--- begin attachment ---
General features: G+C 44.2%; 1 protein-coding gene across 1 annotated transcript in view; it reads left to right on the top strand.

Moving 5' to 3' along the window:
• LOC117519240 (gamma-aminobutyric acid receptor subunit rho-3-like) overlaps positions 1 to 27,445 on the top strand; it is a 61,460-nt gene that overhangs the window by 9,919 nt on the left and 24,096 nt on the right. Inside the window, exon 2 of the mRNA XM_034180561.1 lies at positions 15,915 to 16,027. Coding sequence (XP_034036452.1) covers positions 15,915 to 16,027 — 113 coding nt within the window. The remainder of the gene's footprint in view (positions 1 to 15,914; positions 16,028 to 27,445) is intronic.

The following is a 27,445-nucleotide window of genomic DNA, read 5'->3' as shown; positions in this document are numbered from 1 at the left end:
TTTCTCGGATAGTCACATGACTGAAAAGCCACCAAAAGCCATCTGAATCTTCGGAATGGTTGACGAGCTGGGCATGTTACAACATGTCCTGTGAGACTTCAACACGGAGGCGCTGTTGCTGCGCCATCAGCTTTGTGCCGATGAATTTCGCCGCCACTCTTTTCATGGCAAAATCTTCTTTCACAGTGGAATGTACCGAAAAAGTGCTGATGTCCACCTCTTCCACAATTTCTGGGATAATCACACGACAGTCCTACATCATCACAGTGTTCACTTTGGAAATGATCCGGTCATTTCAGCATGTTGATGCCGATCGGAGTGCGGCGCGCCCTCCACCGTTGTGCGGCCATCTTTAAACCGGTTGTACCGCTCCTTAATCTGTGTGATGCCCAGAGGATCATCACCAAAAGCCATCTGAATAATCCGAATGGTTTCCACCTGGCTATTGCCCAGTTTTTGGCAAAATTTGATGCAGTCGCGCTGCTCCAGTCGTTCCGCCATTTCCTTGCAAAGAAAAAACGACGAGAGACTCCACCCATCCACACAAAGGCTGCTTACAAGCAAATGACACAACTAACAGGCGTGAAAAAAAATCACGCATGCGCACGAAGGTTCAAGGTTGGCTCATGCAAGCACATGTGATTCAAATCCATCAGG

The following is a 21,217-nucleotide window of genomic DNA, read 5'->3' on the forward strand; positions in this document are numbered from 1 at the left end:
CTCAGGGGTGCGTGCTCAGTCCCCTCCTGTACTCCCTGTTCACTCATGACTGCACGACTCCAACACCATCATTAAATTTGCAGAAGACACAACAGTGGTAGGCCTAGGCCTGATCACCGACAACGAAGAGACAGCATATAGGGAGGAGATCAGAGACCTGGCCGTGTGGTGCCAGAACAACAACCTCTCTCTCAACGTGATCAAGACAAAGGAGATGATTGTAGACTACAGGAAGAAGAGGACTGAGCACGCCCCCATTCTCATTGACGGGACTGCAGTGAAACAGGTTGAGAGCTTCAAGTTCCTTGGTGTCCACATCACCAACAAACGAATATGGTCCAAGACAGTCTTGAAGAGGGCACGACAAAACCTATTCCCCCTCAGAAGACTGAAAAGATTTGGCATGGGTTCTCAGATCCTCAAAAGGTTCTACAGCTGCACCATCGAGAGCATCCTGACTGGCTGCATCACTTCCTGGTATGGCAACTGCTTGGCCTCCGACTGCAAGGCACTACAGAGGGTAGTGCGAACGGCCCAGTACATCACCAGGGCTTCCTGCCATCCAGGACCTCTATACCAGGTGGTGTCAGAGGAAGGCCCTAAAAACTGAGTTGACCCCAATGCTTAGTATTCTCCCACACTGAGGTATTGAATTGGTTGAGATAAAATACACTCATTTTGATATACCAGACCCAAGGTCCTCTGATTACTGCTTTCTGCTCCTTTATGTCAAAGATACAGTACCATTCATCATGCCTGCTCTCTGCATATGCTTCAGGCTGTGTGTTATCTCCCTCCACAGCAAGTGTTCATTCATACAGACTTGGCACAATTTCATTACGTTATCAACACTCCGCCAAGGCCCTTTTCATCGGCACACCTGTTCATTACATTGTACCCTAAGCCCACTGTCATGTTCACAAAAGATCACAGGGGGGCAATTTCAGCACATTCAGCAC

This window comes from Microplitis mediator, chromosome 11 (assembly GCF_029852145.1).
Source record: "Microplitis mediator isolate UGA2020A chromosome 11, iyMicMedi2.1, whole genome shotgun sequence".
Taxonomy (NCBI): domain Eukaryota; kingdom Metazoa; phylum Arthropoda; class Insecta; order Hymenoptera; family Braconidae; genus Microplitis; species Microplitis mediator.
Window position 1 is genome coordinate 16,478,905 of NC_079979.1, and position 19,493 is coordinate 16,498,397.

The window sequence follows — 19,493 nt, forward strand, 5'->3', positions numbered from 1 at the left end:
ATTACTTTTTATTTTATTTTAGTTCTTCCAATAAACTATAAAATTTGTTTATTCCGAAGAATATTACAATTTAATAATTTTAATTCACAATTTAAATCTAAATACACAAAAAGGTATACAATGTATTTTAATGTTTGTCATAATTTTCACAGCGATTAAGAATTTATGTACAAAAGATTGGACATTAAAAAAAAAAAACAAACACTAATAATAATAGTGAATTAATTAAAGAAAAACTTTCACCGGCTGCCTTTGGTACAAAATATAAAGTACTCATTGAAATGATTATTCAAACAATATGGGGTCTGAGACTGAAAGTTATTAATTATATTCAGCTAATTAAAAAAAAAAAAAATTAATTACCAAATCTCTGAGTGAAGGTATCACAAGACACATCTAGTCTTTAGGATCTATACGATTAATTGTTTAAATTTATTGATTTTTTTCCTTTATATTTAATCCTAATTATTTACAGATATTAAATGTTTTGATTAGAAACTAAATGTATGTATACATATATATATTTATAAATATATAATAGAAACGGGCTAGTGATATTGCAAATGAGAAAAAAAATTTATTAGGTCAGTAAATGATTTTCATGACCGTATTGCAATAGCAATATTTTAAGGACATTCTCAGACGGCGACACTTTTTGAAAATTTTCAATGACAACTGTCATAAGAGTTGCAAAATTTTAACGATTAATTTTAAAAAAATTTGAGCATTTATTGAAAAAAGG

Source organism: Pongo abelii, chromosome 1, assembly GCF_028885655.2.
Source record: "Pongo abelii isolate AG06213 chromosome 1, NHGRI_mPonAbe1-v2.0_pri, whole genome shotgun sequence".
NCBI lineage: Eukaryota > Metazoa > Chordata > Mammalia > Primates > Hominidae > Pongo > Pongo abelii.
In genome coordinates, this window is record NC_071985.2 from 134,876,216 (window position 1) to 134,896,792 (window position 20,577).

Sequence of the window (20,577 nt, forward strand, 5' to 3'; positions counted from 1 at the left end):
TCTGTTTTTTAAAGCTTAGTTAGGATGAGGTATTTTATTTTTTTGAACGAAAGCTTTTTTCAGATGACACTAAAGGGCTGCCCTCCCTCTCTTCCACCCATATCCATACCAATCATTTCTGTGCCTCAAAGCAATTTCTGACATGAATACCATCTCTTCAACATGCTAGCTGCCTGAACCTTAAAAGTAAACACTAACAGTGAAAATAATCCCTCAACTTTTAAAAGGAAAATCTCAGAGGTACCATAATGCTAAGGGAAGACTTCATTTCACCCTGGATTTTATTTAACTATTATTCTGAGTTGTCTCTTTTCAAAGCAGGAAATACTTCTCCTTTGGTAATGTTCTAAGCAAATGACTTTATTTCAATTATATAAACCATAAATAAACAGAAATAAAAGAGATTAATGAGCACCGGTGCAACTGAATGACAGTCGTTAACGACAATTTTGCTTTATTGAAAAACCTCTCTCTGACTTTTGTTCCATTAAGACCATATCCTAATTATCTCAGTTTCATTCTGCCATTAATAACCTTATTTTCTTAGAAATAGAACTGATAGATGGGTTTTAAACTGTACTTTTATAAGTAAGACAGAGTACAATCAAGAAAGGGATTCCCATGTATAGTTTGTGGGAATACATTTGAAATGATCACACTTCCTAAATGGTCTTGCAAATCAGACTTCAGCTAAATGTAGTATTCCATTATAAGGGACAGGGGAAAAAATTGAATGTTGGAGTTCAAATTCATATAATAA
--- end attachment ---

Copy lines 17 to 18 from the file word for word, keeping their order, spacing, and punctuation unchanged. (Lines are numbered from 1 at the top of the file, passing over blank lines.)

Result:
In genome coordinates, this window is record NC_071985.2 from 134,876,216 (window position 1) to 134,896,792 (window position 20,577).

Sequence of the window (20,577 nt, forward strand, 5' to 3'; positions counted from 1 at the left end):